The following are summaries of governors' budget requests for precollegiate education and final action by legislatures on education-related matters.
Governor: Joan Finney (D)
FY 1995 state budget: $3.35 billion
FY 1994 K-12 budget: $1.545 billion
FY 1995 K-12 budget: $1.655 billion
Percent change K-12 budget: +7.1 percent
- Legislature approved a pilot program that will allow as many as 15 state-regulated charter schools to open across the state.
- State will pay 90 percent of the share of districts' costs for special-education students that exceed regular per-pupil expenditures, up from 82 percent.
Governor: Ned McWherter (D)
FY 1995 state budget: $12.570 billion
FY 1995 K-12 budget: $1.834 billion
FY 1994 K-12 budget: $1.759 billion
Percent change K-12 budget: +4.3 percent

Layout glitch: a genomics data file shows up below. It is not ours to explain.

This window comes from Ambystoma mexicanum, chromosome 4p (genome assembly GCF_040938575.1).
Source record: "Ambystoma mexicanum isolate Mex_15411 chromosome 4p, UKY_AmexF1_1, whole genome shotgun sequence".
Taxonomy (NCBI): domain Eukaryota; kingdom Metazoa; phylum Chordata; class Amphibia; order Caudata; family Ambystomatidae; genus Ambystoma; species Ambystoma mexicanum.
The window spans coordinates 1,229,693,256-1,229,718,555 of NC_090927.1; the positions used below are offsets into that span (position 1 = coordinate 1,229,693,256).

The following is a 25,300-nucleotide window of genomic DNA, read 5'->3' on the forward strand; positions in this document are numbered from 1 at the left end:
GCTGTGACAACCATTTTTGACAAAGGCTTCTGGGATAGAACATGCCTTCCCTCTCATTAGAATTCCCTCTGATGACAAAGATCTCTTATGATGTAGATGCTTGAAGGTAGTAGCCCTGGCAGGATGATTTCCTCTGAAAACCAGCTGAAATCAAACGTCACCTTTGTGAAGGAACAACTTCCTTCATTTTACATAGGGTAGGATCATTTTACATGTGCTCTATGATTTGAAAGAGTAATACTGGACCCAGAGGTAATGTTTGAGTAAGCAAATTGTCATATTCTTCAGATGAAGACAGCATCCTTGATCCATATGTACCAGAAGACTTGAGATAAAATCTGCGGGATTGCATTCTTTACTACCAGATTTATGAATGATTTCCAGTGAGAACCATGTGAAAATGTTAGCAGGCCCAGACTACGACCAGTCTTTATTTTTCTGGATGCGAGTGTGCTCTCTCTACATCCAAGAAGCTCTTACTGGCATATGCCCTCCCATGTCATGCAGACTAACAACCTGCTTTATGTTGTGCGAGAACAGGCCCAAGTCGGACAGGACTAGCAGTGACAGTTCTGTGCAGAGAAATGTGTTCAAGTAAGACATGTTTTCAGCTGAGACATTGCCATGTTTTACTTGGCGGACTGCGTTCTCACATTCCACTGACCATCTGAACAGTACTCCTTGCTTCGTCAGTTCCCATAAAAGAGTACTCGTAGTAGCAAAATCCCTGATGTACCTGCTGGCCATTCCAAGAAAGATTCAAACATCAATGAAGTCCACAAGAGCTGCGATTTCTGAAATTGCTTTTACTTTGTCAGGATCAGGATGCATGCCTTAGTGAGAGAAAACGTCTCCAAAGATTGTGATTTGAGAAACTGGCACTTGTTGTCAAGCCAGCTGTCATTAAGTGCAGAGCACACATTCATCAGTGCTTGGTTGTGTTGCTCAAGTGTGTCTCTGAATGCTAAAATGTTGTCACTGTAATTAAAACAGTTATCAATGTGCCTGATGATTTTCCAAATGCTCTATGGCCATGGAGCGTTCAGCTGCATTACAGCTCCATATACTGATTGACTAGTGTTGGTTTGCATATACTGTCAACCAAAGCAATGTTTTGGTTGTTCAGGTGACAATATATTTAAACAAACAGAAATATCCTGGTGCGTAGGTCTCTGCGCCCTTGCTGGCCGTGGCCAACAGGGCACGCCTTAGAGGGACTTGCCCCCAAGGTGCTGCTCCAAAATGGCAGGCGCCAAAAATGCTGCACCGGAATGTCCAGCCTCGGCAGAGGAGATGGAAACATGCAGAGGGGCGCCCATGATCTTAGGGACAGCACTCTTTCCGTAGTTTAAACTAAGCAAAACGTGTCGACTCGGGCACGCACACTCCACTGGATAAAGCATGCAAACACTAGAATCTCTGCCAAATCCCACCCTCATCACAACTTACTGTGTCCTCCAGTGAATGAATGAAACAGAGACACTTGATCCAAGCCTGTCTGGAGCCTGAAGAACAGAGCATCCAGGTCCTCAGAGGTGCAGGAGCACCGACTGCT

- Budget figures do not include a 4 percent raise for state employees, including teachers, that was contingent on sufficient state revenues. The raise brings the average teacher salary to just over $32,000.
- Since the 21st Century Schools program was adopted in 1992, education funding has risen from 52 percent to 55 percent of the state's general-fund expenditures, for a total increase of $560 million.
- Under a new law, judges may fine parents or guardians $50 or require them to perform five hours of community service when children in kindergarten through 6th grade miss five or more school days without an excuse.
- Legislature also enacted a law requiring parents teaching high-school-age children at home to have a high school diploma or equivalency diploma. The children must take achievement tests.
- Another new law bars students from carrying weapons to school.
- Beginning Jan. 1, 1995, gubernatorial appointments to the state school board must alternate between female and male members until the proportion on the 12-member board matches that of the general population. The new law also applies to the state's Board of Regents, Board of Trust, and the Tennessee Higher Education Commission.
Vol. 14, Issue 10